Week 5: Sustainability in Strasbourg

Allo! How was your past week? Weekend? I hope that it was as beautiful and as heartwarming as ours was. I got to see visit a city dedicated to strengthening their networks of sustainable, eco-friendly transport, like on electric trams and bikes, to meet an organization that works year round to compost for the community (all on bikes!), and to meet the Mayor of Metz at the Ecology Festival on Saturday.

In Strasbourg, the streets were beautiful, not all too different in composition from the ones you’d walk down in Metz. There are cafés with tables sprawling out into the terrace, shops with postcard racks out front or with hand woven fabrics hanging over some displays, and musicians on street corners. The architecture, though, is a telling mix of French and German techniques (maybe due to their occupation in a couple of wars). The cathedral was breathtaking, in contrast with the beautiful orangish stone color cathedral in Metz, and with ornate detailing all the way up the grand tower. I’m partial to Metz because the stained glass is legendary, but there was something special about the cathedral in Strasbourg, maybe the views from the base of the tower were what did me in.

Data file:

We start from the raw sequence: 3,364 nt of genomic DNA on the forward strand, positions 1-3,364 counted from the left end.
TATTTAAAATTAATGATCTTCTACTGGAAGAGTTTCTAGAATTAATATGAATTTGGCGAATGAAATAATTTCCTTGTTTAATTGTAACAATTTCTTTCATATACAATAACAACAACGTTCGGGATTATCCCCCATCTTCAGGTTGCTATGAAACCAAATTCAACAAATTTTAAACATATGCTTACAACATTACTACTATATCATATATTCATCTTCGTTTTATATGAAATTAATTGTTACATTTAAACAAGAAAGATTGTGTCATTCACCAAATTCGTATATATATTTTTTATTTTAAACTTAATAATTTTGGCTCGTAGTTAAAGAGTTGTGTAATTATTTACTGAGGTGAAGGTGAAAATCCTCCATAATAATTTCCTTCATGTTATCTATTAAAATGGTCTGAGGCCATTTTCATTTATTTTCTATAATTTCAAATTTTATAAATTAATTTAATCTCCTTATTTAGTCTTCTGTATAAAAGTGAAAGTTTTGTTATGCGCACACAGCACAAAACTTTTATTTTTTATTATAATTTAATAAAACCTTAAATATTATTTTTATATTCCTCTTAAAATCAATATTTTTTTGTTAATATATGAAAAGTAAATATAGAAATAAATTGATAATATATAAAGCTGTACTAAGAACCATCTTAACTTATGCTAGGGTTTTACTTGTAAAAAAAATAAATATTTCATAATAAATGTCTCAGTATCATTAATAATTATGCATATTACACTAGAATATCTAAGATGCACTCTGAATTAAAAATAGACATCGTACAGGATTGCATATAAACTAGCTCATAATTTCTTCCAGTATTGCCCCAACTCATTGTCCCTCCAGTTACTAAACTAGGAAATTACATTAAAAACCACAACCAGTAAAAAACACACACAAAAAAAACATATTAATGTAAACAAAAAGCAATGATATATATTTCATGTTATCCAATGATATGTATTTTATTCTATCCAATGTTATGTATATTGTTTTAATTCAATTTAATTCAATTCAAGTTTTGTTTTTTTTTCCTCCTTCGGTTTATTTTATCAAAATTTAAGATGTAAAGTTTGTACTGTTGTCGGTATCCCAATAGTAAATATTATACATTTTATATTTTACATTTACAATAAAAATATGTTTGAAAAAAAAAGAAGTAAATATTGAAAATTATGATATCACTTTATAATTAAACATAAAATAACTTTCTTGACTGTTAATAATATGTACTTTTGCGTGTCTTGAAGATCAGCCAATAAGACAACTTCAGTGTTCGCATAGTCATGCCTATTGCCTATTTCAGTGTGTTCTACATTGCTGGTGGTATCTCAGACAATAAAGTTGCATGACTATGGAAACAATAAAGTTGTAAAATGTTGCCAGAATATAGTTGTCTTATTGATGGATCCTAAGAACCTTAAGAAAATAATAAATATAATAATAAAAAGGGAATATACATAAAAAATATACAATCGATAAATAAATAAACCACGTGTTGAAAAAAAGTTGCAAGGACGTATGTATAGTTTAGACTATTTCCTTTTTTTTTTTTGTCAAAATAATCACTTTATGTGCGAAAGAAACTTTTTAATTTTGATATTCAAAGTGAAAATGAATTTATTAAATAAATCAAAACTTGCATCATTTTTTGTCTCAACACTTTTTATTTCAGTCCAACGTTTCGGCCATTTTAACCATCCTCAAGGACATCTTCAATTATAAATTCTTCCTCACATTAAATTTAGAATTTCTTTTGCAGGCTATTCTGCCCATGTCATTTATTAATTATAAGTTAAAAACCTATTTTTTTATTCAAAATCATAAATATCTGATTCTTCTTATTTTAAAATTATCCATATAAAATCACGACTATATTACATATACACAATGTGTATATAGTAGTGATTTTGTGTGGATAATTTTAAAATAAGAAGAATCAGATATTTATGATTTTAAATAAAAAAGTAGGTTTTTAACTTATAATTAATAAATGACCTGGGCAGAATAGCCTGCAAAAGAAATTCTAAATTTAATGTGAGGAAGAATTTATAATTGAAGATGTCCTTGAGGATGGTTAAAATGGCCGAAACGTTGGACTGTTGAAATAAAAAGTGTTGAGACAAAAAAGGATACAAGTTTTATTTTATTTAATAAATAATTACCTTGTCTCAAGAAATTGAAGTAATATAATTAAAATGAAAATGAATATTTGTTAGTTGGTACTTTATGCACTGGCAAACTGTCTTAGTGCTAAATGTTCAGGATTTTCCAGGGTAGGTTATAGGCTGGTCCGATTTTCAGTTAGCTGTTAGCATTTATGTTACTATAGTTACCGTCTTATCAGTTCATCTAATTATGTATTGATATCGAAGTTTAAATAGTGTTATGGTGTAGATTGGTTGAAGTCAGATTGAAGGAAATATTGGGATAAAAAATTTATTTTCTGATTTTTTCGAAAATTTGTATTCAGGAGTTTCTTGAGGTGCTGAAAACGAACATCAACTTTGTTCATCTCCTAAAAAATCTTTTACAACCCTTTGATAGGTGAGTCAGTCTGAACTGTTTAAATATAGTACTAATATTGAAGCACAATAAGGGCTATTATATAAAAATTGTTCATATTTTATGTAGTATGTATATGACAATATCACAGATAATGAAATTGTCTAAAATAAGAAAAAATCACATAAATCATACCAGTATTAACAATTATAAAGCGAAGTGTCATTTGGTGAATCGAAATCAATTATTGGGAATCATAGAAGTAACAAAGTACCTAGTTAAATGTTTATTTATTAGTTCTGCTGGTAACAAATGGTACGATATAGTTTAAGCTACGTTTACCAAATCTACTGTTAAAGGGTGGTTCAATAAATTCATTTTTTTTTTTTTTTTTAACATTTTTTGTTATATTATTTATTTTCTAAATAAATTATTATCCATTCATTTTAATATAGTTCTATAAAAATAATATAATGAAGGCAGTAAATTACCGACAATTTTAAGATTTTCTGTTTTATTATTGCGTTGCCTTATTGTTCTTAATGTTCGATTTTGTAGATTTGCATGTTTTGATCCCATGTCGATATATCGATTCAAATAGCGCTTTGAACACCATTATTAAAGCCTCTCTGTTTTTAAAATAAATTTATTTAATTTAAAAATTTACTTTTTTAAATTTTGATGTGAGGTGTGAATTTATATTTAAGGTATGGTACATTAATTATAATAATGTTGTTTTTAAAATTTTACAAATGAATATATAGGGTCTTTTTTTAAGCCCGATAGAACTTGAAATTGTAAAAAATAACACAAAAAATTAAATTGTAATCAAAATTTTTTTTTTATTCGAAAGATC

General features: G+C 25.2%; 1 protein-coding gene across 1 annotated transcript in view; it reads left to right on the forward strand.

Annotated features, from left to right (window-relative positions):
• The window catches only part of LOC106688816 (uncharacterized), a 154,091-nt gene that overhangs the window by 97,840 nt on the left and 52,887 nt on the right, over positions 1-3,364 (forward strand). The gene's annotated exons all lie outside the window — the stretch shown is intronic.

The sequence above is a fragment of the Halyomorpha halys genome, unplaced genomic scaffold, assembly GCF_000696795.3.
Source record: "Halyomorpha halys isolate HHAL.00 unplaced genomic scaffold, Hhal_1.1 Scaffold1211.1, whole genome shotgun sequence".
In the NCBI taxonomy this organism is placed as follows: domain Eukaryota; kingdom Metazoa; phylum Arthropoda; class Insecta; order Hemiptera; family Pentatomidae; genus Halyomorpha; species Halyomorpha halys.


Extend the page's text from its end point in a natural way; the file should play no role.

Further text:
Apart from sightseeing, I met Joakim Couchoud from an association in Strasbourg called Sikle that operates much like Metz’s Epluchures and Bicyclettes. Sikle is a larger movement with more frequent pickups (up to 5 times per week) and visits around 16 restaurants/business, approximately ten more than we visit here in Metz. Their composting site is much larger, also, because they pick up much more waste each trip than we do with E&B. The objectives in each sense are the same, though: they aim to reduce the amount of waste generated by people in Strasbourg that goes immediately to a landfill or incinerator. There is potential for their food waste, and they don’t want to waste the opportunity (or the waste, haha). Once E&B gets a few more volunteers, I think they’ll be able to operate at a level like Sikle with no problem whatsoever. They’ve laid good groundwork and have done a lot of good with their small operation so far, I’m just happy to see that Metz isn’t the only diamond in the rough. There are cities all over Europe doing what they’re doing on larger and smaller scales, trying to make a difference in their impact on the environment and on the community. That’s the most successful and inspiring aspect to me. I’m bringing this idea home to Georgia Tech with me; look out for an Epluchures and Bicyclette club on campus in the spring!